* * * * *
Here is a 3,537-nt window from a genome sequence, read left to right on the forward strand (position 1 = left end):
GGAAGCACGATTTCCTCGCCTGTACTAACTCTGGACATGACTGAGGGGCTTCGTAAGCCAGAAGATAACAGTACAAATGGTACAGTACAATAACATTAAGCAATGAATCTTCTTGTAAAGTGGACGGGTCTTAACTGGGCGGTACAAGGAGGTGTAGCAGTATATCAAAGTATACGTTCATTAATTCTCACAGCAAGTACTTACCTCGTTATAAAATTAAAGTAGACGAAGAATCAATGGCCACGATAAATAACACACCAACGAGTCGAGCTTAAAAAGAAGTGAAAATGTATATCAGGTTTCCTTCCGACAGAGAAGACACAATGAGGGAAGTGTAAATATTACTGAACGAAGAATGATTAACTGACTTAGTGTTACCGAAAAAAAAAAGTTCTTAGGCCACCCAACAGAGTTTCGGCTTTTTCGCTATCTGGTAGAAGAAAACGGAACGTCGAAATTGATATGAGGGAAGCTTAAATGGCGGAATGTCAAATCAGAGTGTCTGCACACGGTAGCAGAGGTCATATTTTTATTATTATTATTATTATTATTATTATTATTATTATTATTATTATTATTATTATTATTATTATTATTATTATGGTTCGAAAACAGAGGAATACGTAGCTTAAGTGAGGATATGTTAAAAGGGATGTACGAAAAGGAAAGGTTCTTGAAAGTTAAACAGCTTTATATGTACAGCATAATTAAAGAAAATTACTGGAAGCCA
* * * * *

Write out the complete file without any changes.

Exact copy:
Here is a 3,537-nt window from a genome sequence, read left to right on the forward strand (position 1 = left end):
GGAAGCACGATTTCCTCGCCTGTACTAACTCTGGACATGACTGAGGGGCTTCGTAAGCCAGAAGATAACAGTACAAATGGTACAGTACAATAACATTAAGCAATGAATCTTCTTGTAAAGTGGACGGGTCTTAACTGGGCGGTACAAGGAGGTGTAGCAGTATATCAAAGTATACGTTCATTAATTCTCACAGCAAGTACTTACCTCGTTATAAAATTAAAGTAGACGAAGAATCAATGGCCACGATAAATAACACACCAACGAGTCGAGCTTAAAAAGAAGTGAAAATGTATATCAGGTTTCCTTCCGACAGAGAAGACACAATGAGGGAAGTGTAAATATTACTGAACGAAGAATGATTAACTGACTTAGTGTTACCGAAAAAAAAAAGTTCTTAGGCCACCCAACAGAGTTTCGGCTTTTTCGCTATCTGGTAGAAGAAAACGGAACGTCGAAATTGATATGAGGGAAGCTTAAATGGCGGAATGTCAAATCAGAGTGTCTGCACACGGTAGCAGAGGTCATATTTTTATTATTATTATTATTATTATTATTATTATTATTATTATTATTATTATTATTATTATTATTATTATTATTATGGTTCGAAAACAGAGGAATACGTAGCTTAAGTGAGGATATGTTAAAAGGGATGTACGAAAAGGAAAGGTTCTTGAAAGTTAAACAGCTTTATATGTACAGCATAATTAAAGAAAATTACTGGAAGCCA